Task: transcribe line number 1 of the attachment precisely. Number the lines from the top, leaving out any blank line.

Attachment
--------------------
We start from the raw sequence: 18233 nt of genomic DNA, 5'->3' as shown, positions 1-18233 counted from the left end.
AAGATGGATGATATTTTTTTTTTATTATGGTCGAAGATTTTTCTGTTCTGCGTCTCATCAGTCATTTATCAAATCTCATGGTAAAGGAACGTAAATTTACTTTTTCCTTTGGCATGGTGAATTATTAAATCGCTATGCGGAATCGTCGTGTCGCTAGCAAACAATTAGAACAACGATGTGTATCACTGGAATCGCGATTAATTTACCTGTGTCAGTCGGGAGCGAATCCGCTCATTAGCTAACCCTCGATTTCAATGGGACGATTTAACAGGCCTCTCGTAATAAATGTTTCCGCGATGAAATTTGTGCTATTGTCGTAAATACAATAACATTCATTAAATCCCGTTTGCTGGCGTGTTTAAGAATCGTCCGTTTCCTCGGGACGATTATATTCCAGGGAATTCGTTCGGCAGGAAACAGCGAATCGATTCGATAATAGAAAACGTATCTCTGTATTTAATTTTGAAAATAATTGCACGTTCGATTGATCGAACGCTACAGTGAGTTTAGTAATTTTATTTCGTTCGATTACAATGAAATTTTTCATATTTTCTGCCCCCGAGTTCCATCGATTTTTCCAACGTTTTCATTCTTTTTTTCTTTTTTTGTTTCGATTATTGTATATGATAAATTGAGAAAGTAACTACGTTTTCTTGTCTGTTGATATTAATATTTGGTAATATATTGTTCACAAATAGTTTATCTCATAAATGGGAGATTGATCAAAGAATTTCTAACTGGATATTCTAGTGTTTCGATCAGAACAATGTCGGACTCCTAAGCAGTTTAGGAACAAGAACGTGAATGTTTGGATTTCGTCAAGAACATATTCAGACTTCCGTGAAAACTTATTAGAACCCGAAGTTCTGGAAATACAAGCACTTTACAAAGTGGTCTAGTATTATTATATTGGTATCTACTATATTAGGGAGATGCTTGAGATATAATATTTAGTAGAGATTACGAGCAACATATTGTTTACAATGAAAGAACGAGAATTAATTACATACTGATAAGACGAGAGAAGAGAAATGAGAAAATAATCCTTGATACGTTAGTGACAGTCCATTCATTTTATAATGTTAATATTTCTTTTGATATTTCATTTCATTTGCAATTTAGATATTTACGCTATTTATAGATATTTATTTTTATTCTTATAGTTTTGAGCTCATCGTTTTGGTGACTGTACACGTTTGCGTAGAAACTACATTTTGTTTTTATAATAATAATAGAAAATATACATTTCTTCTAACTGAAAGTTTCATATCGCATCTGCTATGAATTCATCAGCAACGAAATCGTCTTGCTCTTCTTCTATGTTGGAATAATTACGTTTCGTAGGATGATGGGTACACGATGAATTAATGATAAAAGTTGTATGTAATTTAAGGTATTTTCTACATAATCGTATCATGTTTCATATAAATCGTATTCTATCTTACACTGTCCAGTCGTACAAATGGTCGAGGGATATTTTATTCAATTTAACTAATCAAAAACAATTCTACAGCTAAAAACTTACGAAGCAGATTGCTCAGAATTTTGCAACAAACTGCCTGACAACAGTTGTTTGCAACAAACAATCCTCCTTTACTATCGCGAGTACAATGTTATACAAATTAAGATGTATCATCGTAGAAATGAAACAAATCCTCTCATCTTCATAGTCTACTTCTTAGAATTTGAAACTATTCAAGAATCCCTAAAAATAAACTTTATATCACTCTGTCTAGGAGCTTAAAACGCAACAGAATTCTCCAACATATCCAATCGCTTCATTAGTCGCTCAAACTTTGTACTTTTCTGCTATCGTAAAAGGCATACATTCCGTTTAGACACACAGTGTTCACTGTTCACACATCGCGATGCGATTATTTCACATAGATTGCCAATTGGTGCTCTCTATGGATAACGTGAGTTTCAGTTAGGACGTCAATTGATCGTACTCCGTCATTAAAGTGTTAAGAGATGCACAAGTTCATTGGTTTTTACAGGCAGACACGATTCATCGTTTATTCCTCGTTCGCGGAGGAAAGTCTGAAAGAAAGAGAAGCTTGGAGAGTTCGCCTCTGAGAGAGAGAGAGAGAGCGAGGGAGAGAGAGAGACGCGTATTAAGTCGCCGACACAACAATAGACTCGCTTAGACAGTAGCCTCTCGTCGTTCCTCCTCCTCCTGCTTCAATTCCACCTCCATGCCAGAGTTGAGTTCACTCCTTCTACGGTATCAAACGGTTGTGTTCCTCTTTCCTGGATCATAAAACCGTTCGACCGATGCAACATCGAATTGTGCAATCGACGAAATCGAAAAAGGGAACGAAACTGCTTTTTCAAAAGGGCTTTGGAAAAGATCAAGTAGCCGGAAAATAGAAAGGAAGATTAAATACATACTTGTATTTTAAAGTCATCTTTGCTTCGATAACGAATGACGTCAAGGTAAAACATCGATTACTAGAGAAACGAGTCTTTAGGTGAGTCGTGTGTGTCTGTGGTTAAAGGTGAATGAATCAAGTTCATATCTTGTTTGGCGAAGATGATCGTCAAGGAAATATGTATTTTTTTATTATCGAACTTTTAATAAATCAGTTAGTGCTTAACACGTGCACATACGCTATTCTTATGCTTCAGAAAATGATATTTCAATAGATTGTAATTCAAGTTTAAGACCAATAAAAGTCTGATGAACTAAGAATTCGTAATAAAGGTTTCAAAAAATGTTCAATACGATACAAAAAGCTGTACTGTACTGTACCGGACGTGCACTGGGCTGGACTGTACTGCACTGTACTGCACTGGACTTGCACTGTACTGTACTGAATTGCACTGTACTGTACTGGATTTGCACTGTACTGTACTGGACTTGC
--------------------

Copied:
We start from the raw sequence: 18233 nt of genomic DNA, 5'->3' as shown, positions 1-18233 counted from the left end.